Balance bikes

The benefits of balance bikes

Benefits of balance bikes

Skate Park

benefits

Part 1

Over the last two decades balance bikes made an appearance on the markets in Europe and slowly took over the global market. Based on many customers’ comments, balance bikes are still an unknown territory for many parents in Australia.

We get asked often why the bikes have no pedals and what the purpose of a no-pedal bike is. Often we also need to advise that training wheels on balance bikes are not a necessity at all, as the legs are the stabilisers.

I spotted the first balance bike in London about ten years ago and I could not believe what I saw. A tiny two year old boy was flying through Marylebone on the footpath and he had both his legs in the air, scooting at a high speed in front of his mother. This child was in full control and had so much fun, and from that moment I was committed to get my future children onto a balance bike as well. Little did I know that I will actually have a business and import and distribute them in Australia :-).

Since this moment in London I have witnessed children in our network and my own as well on balance bikes and with no exception, I have been convinced of its benefits.

In this particular post I want to go into detail about the visible and obvious benefits that all consumers can observe and experience. In a future post I would also like to elaborate on the “hidden” not so obvious benefits, especially from a health perspective.

First and foremost, as its name suggest, the children learn to balance on a balance bike. The most common question we get asked, where the pedals would be as many perceive pedalling the most challenging part of cycling. Pedalling is the easy part out of all skills required to cycle. The biggest challenge is balance.
As the children stand on the ground with both their feet, they feel a sense of safety. They intuitively start walking when sitting on the balance bike and start leaning in when they want to change direction. When seeing children on a balance bike the first time it is hard to believe that they will learn to balance by themselves in a very short time. But as they keep going back on and develop more confidence and familiarity with the bike, they also start walking faster, running and eventually scooting. They do this at their own pace, just like they learn standing, walking and running and they do not need our help. Once they reach the scooting phase they automatically balance and master stirring the bike. At this stage they might be ready to transition to a traditional pedal bike, without training wheels.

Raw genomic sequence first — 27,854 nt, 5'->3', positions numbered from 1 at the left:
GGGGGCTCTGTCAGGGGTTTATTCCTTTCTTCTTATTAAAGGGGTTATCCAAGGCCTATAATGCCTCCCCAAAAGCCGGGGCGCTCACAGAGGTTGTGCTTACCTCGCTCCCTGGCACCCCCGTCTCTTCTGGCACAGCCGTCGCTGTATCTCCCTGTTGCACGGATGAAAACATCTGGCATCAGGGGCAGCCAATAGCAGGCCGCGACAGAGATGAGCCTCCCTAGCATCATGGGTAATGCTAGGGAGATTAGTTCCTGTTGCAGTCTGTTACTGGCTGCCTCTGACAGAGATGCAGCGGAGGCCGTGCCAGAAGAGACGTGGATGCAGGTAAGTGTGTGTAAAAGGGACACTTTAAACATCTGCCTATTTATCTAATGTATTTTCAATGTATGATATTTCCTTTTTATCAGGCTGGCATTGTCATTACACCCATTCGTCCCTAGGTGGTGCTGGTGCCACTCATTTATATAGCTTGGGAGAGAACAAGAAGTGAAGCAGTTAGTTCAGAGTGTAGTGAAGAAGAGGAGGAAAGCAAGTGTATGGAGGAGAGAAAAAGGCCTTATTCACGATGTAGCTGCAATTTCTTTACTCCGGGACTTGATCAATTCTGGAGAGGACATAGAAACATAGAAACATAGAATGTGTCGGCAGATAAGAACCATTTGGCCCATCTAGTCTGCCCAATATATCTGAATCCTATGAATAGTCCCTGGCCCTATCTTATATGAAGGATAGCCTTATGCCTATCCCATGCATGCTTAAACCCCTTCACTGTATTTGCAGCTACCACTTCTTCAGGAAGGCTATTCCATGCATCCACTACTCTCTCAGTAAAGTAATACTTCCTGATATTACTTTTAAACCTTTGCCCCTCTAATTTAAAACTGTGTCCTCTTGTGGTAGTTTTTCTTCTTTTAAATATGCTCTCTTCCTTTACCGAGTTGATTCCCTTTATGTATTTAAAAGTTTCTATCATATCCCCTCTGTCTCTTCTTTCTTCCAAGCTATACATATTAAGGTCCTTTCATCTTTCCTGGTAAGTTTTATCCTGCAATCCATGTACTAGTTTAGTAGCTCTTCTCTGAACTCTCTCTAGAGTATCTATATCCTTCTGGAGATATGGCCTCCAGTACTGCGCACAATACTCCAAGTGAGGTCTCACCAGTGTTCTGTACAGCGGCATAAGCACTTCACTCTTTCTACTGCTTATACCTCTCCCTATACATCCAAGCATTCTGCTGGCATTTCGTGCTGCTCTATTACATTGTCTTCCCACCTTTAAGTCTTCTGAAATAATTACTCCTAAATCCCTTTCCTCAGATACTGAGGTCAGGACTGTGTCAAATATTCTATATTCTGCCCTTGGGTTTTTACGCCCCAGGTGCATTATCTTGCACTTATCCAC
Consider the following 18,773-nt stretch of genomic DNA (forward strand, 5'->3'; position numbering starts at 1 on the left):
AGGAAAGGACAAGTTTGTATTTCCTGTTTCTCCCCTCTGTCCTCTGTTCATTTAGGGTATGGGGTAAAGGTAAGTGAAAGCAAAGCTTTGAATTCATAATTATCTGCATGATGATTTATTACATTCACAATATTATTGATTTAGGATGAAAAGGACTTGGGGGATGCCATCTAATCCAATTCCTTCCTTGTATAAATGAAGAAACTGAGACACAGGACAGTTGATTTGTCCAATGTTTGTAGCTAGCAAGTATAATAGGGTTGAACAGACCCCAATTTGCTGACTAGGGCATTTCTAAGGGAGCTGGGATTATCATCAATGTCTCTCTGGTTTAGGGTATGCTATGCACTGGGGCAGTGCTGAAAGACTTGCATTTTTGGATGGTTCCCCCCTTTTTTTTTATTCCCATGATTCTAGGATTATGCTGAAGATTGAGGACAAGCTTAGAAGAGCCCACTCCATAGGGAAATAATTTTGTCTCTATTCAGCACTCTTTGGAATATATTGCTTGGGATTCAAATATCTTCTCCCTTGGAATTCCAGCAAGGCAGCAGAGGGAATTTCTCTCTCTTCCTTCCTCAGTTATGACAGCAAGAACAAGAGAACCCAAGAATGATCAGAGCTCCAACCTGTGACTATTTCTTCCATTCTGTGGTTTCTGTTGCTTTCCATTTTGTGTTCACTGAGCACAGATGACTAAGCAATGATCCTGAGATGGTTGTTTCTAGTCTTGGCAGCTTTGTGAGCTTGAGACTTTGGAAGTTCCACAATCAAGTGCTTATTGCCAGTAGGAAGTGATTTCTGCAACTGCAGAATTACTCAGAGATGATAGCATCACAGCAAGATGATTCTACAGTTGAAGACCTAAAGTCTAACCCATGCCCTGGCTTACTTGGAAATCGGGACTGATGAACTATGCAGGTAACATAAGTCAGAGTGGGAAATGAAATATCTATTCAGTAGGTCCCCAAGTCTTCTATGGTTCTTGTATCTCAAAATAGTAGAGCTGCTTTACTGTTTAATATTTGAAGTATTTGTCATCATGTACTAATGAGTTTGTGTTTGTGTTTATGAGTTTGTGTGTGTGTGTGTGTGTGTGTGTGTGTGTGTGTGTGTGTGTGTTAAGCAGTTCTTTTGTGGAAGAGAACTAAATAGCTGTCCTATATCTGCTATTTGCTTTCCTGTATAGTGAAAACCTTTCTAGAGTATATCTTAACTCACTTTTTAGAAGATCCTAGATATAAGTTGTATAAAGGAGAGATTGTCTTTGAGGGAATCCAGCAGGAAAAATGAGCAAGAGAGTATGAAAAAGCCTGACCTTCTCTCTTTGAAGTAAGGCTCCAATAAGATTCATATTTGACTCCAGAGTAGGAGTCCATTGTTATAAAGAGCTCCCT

The other advantage of learning to balance first as opposed to pedalling is that children also learn to deal with unexpected loss of balance. With both feet close to the ground their reflexes kick in immediately to correct the imbalance and they are less likely to fall or injure themselves in a challenging situation.

Most children who start riding on a balance bike also transition to a traditional pedal bike at a much younger age than those who start to ride with training wheels (in general 3-4 years versus 5-6 years, respectively). As balance and stirring skills have been fully developed, they only need to familiarise themselves with pedalling. My son moved onto a 16” pedal bike shortly after his third birthday. He initially had to get his head around pedalling, which took him about 45 minutes to an hour. As soon as he mastered the pedals he was off and rode the bike by himself with no stabilisers. His friend who transitioned a year later, at the age of 4, mastered his 18” bike within ten minutes (note, a balance bike has 12″ wheels). I have also met children on our trial tracks, who started riding immediately and surprised their astound parents who wanted to get them bikes with training wheels.